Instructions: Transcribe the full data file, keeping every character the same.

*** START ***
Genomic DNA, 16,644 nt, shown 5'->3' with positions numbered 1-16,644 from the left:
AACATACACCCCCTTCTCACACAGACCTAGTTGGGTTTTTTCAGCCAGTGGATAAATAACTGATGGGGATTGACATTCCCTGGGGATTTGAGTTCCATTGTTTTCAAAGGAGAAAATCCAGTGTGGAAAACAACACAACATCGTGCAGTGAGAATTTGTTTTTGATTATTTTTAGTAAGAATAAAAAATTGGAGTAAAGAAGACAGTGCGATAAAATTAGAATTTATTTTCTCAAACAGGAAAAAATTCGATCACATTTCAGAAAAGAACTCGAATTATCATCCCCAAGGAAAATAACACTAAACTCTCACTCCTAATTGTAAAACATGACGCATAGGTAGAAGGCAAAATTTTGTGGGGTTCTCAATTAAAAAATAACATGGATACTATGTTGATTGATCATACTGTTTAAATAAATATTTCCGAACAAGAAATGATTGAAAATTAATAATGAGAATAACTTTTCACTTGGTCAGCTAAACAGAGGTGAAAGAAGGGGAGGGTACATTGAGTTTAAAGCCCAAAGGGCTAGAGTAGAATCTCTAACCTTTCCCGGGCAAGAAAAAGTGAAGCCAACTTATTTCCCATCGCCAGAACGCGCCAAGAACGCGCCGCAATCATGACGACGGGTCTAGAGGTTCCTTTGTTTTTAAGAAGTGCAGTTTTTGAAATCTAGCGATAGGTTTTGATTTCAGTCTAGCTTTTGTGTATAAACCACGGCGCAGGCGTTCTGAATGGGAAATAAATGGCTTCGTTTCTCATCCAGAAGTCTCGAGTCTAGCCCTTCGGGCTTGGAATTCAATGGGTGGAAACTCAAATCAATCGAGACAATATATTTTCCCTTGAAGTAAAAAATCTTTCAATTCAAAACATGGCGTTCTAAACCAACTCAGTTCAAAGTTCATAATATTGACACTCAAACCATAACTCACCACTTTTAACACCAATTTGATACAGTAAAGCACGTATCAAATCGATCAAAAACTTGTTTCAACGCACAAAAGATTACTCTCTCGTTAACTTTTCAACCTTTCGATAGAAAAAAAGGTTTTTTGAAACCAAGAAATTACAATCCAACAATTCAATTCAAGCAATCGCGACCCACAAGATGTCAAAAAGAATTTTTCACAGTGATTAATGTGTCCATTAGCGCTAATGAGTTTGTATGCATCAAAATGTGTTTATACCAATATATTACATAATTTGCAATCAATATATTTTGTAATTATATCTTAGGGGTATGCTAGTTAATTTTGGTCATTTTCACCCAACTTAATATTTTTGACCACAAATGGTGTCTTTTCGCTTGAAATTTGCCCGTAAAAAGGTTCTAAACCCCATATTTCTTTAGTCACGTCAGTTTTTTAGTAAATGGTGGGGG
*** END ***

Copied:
Genomic DNA, 16,644 nt, shown 5'->3' with positions numbered 1-16,644 from the left:
AACATACACCCCCTTCTCACACAGACCTAGTTGGGTTTTTTCAGCCAGTGGATAAATAACTGATGGGGATTGACATTCCCTGGGGATTTGAGTTCCATTGTTTTCAAAGGAGAAAATCCAGTGTGGAAAACAACACAACATCGTGCAGTGAGAATTTGTTTTTGATTATTTTTAGTAAGAATAAAAAATTGGAGTAAAGAAGACAGTGCGATAAAATTAGAATTTATTTTCTCAAACAGGAAAAAATTCGATCACATTTCAGAAAAGAACTCGAATTATCATCCCCAAGGAAAATAACACTAAACTCTCACTCCTAATTGTAAAACATGACGCATAGGTAGAAGGCAAAATTTTGTGGGGTTCTCAATTAAAAAATAACATGGATACTATGTTGATTGATCATACTGTTTAAATAAATATTTCCGAACAAGAAATGATTGAAAATTAATAATGAGAATAACTTTTCACTTGGTCAGCTAAACAGAGGTGAAAGAAGGGGAGGGTACATTGAGTTTAAAGCCCAAAGGGCTAGAGTAGAATCTCTAACCTTTCCCGGGCAAGAAAAAGTGAAGCCAACTTATTTCCCATCGCCAGAACGCGCCAAGAACGCGCCGCAATCATGACGACGGGTCTAGAGGTTCCTTTGTTTTTAAGAAGTGCAGTTTTTGAAATCTAGCGATAGGTTTTGATTTCAGTCTAGCTTTTGTGTATAAACCACGGCGCAGGCGTTCTGAATGGGAAATAAATGGCTTCGTTTCTCATCCAGAAGTCTCGAGTCTAGCCCTTCGGGCTTGGAATTCAATGGGTGGAAACTCAAATCAATCGAGACAATATATTTTCCCTTGAAGTAAAAAATCTTTCAATTCAAAACATGGCGTTCTAAACCAACTCAGTTCAAAGTTCATAATATTGACACTCAAACCATAACTCACCACTTTTAACACCAATTTGATACAGTAAAGCACGTATCAAATCGATCAAAAACTTGTTTCAACGCACAAAAGATTACTCTCTCGTTAACTTTTCAACCTTTCGATAGAAAAAAAGGTTTTTTGAAACCAAGAAATTACAATCCAACAATTCAATTCAAGCAATCGCGACCCACAAGATGTCAAAAAGAATTTTTCACAGTGATTAATGTGTCCATTAGCGCTAATGAGTTTGTATGCATCAAAATGTGTTTATACCAATATATTACATAATTTGCAATCAATATATTTTGTAATTATATCTTAGGGGTATGCTAGTTAATTTTGGTCATTTTCACCCAACTTAATATTTTTGACCACAAATGGTGTCTTTTCGCTTGAAATTTGCCCGTAAAAAGGTTCTAAACCCCATATTTCTTTAGTCACGTCAGTTTTTTAGTAAATGGTGGGGG